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Suicide Awareness

Suicide, intentionally taking one's own life, is arguably the most tragic and preventable cause of death. People may consider suicide when they feel hopeless and can’t see any other solution to their problems. Often it is related to serious depression, alcohol or substance abuse, recent loss, or a stressful life situation.

An important thing to remember about suicide is that it is an undoable action to a temporary problem. Issues underlying suicidal thoughts, such as depression or substance abuse, can be treated successfully. And, stressful life events can be helped through a supportive network of family and friends or counseling.

 

A suicidal person may not ask for help, but that doesn’t mean that help isn’t wanted. Most people who commit suicide don’t want to die; they are just unable to see alternatives to their problems. Definite warning signals of suicidal intentions are often present but family, friends, and coworkers may be unaware of the significance of these warnings or unsure what to do about them.

Warning signs may include:

  • Alcohol or substance abuse
  • History of past suicide attempts
  • Family history of suicide or violence
  • Isolation or lack of support
  • Financial or social loss
  • Access to lethal means
  • Rage, uncontrollable anger, and seeking revenge
  • Feeling trapped—like there is no way out
  • Withdrawing from friends, family, and society
  • Chronic physical illness
  • Preoccupation with death and dying

Note: having one or more of the above risk factors does not mean that a suicide will occur.

Depression is the greatest risk factor for suicide, with thoughts of suicide, a symptom of depression, preceding most attempts. While self-injurious behaviors, such as cutting or burning, are sometimes precursors to suicide, they are qualitatively different from suicide attempts. Self-inflicted violence is actually a maladaptive attempt at coping, meant to soothe, alleviate anxiety, and increase a sense of power and control.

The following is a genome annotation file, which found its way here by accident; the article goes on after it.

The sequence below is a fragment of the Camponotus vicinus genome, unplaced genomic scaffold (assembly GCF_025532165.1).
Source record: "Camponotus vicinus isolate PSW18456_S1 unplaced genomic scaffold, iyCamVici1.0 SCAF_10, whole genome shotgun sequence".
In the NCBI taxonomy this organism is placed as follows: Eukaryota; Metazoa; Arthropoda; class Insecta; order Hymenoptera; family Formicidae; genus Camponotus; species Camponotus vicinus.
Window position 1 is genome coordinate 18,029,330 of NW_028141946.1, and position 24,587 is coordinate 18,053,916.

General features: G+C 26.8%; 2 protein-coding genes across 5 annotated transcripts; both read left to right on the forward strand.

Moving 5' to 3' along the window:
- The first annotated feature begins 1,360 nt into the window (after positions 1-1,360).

How does it impact academics?

Suicide ideation is inversely related to forward thinking and planning for the future, components of executive functioning that are crucial to academic success. As a result, an individual engaging in suicide ideation is likely to experience impairment in academic functioning, which can reinforce the thoughts of self-harm, particularly among high-achievers.

How does it impact relationships?

Deeper social relationships can serve as a major protective factor against suicide. However, since depressed individuals have a tendency to withdraw socially, it can be difficult to pick up on signs of suicide ideation. High risk indicators include:

  • Feelings of hopelessness, helplessness, and futility
  • A severe loss or threat of loss
  • A history of a previous attempt
  • A history of alcohol or drug abuse

How does it impact the workplace?

Work can serve as a protective factor against suicide and depression in that employment can provide a sense of self-efficacy, achievement, daily social interactions, and structured time. However, it can also be a profound source of stress. Suicide ideation can impede work performance, thus reinforcing depressive symptoms and thoughts of self-harm. An attempt or completed suicide in the workplace and/or classroom can lead to devastating and conflicted emotions, ranging from anger to guilt to sadness. It can also increase the likelihood of another attempt, particularly among young adults.

What to do if you suspect someone is contemplating suicide

Being aware of the warning signs of suicidal ideation is the first step to prevention. It is also important to recognize that raising the issue and talking about suicide will not cause someone to become suicidal. If you suspect someone is contemplating suicide, you should:

  • Listen and allow the expression of feelings
  • Offer empathy
  • Be non-judgmental
  • Discuss your concerns for the person directly and honestly
  • Express that you genuinely care about what happens to the person
  • Show calm confidence
  • Provide crisis intervention contact information

Suicidal thoughts or statements by others should always be taken seriously and addressed as quickly as possible. You can call JHSAP at any time and talk with an on-call counselor. If you are concerned about someone’s immediate safety, call Security:

Baltimore Harbor East410-234-9200
Bayview Medical Center410-550-0333
Columbia Center410-516-9700
East Baltimore410-955-5585
East Baltimore Medical Center
(Johns Hopkins Community Physicians)
410-522-9800
Eastern Campus443-997-7777
Dorsey Center (Engineering for Professionals)410-516-2277
Homewood410-516-7777
Howard County General Hospital410-740-7911
Montgomery County Campus301-294-7000
Peabody410-234-4600
Washington Center
  • Carey Business School
  • Krieger School of Arts & Sciences
  • SAIS
202-452-1283
Talk to Someone Now

443-287-7000
Toll Free: 866-764-2317

In case of an emergency, call 911.